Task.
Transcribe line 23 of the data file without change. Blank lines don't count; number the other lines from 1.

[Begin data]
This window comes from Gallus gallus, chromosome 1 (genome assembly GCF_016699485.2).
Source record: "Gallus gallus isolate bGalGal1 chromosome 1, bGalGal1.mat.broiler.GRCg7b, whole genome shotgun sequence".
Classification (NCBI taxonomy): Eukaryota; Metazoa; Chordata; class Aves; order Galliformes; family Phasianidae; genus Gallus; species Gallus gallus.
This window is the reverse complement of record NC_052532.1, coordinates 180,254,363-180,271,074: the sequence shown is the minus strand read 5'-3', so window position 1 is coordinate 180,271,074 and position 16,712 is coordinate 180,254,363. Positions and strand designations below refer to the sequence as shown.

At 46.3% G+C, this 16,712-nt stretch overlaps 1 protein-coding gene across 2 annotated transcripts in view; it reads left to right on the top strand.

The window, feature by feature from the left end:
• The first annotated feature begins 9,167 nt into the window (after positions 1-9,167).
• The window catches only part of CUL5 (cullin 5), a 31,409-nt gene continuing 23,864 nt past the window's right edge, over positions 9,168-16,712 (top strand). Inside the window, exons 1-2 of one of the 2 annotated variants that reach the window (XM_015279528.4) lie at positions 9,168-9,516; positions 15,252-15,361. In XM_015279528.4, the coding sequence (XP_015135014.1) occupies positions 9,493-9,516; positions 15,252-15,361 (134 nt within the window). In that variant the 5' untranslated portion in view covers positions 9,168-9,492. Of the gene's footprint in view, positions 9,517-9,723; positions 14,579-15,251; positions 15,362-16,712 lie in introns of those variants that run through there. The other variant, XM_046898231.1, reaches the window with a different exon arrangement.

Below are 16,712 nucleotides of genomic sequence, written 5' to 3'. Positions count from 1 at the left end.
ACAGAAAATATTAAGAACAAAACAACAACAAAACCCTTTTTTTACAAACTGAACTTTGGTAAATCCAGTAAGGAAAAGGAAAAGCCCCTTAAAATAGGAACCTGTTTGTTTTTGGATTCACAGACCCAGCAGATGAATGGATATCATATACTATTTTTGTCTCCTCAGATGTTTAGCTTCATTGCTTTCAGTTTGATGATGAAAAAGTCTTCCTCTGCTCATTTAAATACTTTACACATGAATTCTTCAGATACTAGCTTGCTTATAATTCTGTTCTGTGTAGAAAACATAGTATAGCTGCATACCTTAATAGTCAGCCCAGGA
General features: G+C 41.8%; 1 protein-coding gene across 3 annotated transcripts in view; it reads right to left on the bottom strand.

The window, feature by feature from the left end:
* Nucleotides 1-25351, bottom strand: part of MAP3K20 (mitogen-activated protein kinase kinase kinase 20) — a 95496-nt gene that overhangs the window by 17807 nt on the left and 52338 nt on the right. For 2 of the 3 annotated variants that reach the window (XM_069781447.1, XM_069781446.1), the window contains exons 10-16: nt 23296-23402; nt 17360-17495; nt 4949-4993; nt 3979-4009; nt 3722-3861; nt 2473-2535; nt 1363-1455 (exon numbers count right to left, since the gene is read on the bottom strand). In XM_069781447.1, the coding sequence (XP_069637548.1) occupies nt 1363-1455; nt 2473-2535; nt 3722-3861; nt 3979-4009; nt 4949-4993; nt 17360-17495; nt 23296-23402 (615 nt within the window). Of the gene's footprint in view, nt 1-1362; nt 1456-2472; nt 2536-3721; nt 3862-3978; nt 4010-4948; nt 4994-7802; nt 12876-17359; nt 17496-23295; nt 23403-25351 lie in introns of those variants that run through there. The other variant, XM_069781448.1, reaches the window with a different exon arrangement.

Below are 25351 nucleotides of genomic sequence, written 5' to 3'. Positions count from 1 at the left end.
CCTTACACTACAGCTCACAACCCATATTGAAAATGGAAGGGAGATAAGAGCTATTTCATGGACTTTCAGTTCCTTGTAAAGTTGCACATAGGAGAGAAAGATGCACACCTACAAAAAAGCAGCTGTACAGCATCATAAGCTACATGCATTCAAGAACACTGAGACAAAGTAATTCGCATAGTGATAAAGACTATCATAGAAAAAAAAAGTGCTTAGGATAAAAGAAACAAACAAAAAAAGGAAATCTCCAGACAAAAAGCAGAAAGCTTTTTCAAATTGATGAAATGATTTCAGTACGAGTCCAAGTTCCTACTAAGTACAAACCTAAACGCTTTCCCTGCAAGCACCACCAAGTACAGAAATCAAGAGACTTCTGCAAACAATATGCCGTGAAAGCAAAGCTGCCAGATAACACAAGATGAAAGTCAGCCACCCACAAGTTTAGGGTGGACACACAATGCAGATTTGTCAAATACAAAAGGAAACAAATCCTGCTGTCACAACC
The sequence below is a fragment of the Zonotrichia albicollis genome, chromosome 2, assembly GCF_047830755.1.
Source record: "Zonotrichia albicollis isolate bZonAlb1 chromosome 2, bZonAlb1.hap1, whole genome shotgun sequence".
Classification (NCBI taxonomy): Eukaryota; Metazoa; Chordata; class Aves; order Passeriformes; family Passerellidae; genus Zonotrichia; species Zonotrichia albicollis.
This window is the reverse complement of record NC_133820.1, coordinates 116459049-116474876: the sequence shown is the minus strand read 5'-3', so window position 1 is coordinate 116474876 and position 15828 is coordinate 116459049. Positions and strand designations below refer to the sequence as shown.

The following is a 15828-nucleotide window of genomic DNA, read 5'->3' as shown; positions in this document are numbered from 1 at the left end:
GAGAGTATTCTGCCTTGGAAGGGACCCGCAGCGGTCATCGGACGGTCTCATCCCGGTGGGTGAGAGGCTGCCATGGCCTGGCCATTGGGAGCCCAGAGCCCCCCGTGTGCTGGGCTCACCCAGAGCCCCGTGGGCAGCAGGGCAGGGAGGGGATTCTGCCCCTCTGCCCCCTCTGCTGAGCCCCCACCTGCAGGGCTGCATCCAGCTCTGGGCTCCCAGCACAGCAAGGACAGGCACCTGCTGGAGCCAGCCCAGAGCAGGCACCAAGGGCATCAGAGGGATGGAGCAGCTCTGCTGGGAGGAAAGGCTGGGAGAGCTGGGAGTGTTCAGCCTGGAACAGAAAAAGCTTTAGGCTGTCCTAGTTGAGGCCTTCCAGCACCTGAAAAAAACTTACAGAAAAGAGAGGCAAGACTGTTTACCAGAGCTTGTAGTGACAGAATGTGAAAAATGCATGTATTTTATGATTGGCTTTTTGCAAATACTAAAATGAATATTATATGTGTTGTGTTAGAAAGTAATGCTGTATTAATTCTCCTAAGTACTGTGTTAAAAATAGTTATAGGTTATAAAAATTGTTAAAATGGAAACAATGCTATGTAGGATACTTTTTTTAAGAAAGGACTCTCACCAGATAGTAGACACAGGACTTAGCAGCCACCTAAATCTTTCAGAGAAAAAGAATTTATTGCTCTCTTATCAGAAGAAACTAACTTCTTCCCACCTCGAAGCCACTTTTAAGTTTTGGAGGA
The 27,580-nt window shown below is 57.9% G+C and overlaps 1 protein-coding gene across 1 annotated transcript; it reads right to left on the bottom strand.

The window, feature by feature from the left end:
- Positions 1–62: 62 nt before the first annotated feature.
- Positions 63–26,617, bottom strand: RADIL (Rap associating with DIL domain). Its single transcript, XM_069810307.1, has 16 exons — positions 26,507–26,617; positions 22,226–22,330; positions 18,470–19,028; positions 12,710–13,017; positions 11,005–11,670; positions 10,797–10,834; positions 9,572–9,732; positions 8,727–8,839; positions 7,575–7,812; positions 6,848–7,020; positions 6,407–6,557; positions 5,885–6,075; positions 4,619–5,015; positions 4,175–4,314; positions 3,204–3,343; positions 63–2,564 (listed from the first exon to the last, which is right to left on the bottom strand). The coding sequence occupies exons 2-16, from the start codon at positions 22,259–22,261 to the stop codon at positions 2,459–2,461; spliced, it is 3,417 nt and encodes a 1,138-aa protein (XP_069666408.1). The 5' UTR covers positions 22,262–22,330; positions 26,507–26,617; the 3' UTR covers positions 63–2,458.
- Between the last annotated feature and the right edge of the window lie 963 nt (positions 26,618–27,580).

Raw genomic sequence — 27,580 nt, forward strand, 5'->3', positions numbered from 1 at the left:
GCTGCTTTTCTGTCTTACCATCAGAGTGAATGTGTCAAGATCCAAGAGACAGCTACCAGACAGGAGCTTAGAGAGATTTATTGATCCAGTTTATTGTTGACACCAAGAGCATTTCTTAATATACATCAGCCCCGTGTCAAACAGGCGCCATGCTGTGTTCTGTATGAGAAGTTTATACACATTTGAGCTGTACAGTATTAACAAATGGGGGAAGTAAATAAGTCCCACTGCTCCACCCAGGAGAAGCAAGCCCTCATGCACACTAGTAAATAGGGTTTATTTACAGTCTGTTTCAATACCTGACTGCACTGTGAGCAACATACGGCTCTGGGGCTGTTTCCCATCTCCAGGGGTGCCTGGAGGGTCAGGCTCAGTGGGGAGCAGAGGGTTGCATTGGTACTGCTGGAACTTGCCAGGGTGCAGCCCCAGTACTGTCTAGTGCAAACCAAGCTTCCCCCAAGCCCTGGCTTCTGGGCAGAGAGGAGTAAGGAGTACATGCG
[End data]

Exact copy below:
The window, feature by feature from the left end: